The Severity of Morbid Obesity in Our Society

The disease of severe obesity is consuming our society.  It is also a topic about which most have an opinion, yet few really understand. The truth about this problem is commonly distorted by misconception and bias, and generally cloaked in sensationalism. Unfortunately, most perceive those with morbid obesity as unmotivated, gluttonous, and unworthy, certainly deserved of their fate. The reality is that this is a serious problem that demands serious treatment. The following facts speak for themselves:


  • The prevalence of clinically severe, or morbid , obesity has quadrupled in the past 25 years
  • It increases the risk of diabetes by 400%, cardiovascular disease by 300%, and hypertension by 200%. 
  • It is said to account for 20% of all cancer deaths. Further, stage for stage cancer death is 50 – 60% higher for those with severe obesity.
  • Morbid Obesity is now the second leading cause of preventable death in the US, accounting for over 300,000 lives lost per year.
  • Because of the obesity epidemic, the US now ranks last among developed nations in life expectancy and infant mortality. The current generation is actually the first one in 100 years to have a lower life expectancy than their parents.
  • Genetic propensity (not gluttony) is said to account for 70% of ones tendency to become obese.
  • The majority of Americans (not just the morbidly obese) get little or no exercise, and only 12% exercise regularly.
  • Americans collectively eat over 6x the amount of meat, and 4x the amount of  recommended sugar daily. Processed and refined foods now account for 70% of the American diet. A 1999 study revealed the top five foods consumed in America to be soft drinks, pastries, hamburgers, pizza, and potato chips. Fruits and vegetables comprised only 10%. This is true of all Americans, not just those with morbid obesity.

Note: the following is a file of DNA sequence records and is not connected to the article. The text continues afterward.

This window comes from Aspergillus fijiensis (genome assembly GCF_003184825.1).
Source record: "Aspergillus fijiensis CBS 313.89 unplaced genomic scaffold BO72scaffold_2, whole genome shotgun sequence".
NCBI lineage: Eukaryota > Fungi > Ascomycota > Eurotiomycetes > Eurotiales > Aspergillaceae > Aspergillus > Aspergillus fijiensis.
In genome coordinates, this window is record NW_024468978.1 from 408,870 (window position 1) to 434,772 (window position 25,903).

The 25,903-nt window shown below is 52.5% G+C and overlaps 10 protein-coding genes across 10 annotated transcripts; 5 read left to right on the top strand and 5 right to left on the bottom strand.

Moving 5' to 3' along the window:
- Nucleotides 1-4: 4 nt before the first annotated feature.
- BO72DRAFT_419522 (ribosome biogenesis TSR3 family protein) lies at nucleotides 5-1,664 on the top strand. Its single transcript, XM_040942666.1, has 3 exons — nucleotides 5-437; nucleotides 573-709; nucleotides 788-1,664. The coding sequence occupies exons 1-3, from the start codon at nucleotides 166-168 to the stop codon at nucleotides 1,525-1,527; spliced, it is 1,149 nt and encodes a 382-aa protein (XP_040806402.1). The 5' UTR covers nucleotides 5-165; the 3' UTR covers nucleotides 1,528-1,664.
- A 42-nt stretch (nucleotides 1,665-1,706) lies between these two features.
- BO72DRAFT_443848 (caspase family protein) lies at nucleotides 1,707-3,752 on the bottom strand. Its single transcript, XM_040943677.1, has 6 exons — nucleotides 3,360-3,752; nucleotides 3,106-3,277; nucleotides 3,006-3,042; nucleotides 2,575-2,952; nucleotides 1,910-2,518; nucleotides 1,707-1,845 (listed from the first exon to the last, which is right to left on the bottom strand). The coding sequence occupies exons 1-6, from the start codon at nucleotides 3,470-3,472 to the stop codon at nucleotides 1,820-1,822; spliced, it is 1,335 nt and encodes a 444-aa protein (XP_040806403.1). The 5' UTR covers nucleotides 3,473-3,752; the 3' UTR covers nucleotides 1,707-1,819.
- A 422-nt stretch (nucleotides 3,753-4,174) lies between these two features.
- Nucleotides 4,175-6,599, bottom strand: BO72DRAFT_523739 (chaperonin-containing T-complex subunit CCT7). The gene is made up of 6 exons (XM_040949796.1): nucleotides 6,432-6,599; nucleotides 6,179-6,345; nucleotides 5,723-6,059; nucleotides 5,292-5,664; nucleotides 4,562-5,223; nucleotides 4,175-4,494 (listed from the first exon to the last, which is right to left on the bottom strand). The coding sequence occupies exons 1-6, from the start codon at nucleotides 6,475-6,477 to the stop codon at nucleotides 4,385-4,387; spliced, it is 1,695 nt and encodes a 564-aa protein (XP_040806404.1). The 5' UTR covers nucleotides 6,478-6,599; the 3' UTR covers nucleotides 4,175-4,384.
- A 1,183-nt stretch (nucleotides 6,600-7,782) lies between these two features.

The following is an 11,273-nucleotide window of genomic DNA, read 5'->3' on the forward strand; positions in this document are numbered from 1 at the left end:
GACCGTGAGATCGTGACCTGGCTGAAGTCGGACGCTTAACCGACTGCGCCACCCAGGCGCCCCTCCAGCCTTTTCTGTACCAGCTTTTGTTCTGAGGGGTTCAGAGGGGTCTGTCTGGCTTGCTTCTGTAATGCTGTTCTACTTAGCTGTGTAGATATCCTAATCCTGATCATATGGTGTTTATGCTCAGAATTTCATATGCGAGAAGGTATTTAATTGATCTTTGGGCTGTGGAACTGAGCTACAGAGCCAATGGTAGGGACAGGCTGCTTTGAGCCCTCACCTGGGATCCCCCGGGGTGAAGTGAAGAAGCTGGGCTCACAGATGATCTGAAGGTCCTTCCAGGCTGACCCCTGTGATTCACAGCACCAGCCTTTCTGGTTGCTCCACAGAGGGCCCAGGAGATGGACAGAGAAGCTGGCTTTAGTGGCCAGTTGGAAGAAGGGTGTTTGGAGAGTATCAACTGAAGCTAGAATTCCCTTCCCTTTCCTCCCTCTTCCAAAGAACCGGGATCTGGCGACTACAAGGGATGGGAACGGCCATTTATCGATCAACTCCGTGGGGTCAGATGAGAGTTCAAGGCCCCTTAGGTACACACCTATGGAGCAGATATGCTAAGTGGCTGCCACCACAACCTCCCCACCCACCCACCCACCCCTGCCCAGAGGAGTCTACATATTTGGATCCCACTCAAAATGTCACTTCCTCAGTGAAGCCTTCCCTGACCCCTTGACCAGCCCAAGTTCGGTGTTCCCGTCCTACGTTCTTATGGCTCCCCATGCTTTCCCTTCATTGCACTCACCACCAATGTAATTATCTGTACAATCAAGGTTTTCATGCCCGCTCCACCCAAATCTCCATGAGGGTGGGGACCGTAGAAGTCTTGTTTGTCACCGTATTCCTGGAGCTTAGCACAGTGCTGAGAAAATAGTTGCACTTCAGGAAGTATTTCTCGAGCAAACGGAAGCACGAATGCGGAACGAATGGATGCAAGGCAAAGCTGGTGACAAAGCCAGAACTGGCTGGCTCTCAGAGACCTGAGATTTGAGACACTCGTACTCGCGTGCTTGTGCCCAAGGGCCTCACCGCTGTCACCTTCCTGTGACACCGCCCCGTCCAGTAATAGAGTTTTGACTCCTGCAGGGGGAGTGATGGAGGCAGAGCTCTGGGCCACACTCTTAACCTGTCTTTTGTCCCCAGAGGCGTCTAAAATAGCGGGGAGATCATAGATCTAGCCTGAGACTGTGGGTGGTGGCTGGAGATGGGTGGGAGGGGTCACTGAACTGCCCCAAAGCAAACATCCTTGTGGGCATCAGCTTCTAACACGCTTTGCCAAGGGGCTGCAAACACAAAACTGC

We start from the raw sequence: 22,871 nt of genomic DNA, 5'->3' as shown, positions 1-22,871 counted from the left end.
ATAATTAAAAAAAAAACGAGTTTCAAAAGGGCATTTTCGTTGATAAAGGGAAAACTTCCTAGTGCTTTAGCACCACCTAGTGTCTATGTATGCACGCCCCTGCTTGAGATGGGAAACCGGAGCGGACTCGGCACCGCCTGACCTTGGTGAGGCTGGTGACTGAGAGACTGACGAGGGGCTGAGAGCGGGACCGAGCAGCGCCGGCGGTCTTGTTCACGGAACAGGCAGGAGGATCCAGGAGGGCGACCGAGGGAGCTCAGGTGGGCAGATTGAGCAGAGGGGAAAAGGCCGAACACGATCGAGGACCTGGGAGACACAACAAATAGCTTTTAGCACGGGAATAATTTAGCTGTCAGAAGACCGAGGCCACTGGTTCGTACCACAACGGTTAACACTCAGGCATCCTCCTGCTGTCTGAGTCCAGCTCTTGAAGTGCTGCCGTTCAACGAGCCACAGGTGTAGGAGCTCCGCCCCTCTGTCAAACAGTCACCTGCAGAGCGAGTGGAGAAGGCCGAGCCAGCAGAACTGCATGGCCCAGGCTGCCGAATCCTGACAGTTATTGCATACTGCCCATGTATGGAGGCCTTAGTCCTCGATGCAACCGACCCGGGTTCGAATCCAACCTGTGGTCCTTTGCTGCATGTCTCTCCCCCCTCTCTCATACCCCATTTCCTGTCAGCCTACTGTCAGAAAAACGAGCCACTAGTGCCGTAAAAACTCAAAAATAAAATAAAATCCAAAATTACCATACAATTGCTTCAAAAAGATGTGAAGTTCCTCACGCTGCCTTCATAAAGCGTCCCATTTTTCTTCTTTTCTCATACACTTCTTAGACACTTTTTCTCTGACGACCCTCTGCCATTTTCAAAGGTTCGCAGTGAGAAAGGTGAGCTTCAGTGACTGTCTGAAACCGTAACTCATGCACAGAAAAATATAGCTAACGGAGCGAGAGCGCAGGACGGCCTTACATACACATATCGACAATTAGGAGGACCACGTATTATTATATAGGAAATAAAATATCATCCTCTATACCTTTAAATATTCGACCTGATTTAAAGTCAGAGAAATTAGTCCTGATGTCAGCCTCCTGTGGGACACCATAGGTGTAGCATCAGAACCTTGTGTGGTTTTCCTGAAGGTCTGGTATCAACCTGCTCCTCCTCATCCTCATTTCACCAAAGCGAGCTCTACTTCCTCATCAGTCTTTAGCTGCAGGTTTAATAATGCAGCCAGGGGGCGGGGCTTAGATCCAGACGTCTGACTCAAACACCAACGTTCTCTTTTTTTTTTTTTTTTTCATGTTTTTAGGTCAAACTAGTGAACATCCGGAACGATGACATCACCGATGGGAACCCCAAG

• Diets, exercise, and medication are ineffective in treating morbid obesity – multiple studies have come to the same conclusion: it produces on average 5-10% weight loss, which plateaus and is regained in 95-100% of people.
  • The NIH Consensus in 1991 concluded that treatment of morbid obesity is surgical, describing weight loss surgery as “the most reliable and only choice for long term maintenance of excess weight.”
  • In general, Gastric Bypass results in successful weight loss in 90% of individuals, with an average of 70% excess weight loss.  Long term success is seen in 80%.
  • Ninety percent of medical problems associated with obesity are improved or resolved after Gastric Bypass surgery, and collective cancer risk is reduced by 50%.
  • The risk of death associated with weight loss surgery is equal to gallbladder surgery and knee replacement. It is actually 3-5x safer than cardiac stenting, and 10x safer than colon or cardiac surgery, neither of which demonstrate near the benefits. 
  • The mortality rates at 5 years after weight loss surgery are 40-90% less than comparable subjects who did not undergo surgical weight loss.


The medical literature is replete with studies confirming the above.  Regardless of one’s personal bias or preconceived ideas, the facts are clear: Morbid Obesity is a serious problem, and needs to be treated as such. Most who suffer form this are living a lifestyle no different than the majority of Americans, but have a genetic propensity that leads to obesity. Unfortunately, even most medical professionals join the general public in viewing those with morbid obesity as second-class patients, undeserved of our best effort. The reality is that there is no treatment that affects long term weight loss except weight loss surgery. Yes, some will relapse and some wont be compliant. But is this also true of the many of our patients?  We would never withhold chemotherapy from the smoking lung cancer patient. Neither would we deny Insulin from the diabetic who continues to follow unhealthy diet. It would be unheard of to deny the alcoholic treatment for his cirrhosis.  So why is it that so many don’t receive counseling regarding the benefits of surgical treatment for their morbid obesity? Unfortunately, many of our patients, in fact, come to us on their own accord, without the support of their primary physician. 


Attempts at medical weight loss are essentially futile; conversely weight loss surgery affords success in the vast majority of those who pursue this path. The literature is replete with evidence if that regard. We at Central Ohio Bariatrics have committed ourselves to helping those who suffer morbid obesity. Our multidisciplinary program focuses on surgical, nutritional, physical, psychological and social support with the singular goal of helping our patients break the downward spiral of this devastating disease.